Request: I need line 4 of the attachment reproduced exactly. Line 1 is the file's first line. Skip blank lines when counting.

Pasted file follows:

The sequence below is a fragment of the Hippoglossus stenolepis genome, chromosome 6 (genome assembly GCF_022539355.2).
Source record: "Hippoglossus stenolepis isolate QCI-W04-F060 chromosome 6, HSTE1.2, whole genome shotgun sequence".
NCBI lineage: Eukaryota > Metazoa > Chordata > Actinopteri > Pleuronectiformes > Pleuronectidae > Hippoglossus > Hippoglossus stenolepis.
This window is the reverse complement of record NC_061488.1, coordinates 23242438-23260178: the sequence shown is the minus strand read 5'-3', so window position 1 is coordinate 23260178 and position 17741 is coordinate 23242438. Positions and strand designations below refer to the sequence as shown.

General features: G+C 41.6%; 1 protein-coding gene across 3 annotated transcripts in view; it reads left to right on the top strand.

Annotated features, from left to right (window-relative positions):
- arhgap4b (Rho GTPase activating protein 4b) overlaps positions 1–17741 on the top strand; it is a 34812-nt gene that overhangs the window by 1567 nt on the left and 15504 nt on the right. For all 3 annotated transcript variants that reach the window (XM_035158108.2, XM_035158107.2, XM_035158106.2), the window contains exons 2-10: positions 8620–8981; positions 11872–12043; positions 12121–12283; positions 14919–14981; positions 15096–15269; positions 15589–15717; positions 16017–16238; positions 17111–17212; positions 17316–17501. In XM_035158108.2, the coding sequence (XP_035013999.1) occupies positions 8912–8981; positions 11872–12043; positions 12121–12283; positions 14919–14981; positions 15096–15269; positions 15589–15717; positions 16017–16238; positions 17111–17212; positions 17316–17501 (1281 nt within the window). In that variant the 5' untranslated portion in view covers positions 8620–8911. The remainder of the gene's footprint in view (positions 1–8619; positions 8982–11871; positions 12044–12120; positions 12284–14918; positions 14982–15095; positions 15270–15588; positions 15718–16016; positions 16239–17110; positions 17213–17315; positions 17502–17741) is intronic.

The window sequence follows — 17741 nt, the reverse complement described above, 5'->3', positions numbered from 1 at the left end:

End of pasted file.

This window is the reverse complement of record NC_061488.1, coordinates 23242438-23260178: the sequence shown is the minus strand read 5'-3', so window position 1 is coordinate 23260178 and position 17741 is coordinate 23242438. Positions and strand designations below refer to the sequence as shown.